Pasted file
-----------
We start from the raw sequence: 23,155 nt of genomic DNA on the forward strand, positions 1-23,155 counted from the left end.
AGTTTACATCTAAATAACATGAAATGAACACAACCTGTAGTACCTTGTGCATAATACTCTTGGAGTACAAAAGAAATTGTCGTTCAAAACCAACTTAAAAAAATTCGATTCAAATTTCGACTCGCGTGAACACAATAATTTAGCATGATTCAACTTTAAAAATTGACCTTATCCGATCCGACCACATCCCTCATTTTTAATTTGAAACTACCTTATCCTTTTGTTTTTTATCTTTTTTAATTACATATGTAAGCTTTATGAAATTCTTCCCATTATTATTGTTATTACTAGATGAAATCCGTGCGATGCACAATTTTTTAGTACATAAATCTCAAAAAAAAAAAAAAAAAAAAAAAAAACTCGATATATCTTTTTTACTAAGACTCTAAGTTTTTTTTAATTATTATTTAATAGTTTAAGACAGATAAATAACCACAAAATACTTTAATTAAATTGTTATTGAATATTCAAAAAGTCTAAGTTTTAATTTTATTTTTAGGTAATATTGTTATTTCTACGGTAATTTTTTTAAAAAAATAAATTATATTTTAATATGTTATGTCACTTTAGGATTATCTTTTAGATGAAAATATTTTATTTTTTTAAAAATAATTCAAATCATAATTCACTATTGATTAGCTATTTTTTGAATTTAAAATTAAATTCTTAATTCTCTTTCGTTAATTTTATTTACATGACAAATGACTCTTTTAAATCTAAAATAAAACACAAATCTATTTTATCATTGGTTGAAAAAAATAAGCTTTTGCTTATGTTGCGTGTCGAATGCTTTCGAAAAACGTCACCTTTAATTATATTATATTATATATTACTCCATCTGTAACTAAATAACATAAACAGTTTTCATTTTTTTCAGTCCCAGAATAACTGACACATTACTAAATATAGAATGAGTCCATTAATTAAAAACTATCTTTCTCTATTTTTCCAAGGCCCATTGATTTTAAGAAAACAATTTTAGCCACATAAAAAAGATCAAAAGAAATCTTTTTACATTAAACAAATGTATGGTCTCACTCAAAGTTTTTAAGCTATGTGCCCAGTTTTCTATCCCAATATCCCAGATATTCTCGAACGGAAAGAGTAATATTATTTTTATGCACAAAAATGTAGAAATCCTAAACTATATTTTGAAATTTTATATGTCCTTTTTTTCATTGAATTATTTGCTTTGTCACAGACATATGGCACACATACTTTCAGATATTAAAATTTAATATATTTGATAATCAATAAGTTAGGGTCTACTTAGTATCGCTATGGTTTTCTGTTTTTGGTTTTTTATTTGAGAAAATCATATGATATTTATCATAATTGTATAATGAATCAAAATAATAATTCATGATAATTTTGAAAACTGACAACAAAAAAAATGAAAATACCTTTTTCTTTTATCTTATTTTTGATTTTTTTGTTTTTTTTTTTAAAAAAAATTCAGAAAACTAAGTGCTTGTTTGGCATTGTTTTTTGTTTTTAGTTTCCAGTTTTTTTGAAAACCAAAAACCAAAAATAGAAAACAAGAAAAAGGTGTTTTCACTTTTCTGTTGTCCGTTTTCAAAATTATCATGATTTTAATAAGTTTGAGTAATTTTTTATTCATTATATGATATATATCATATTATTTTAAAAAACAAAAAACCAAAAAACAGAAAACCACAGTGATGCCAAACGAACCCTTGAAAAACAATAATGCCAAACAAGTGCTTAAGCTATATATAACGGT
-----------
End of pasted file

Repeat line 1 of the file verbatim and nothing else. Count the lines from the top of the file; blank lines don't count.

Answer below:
We start from the raw sequence: 23,155 nt of genomic DNA on the forward strand, positions 1-23,155 counted from the left end.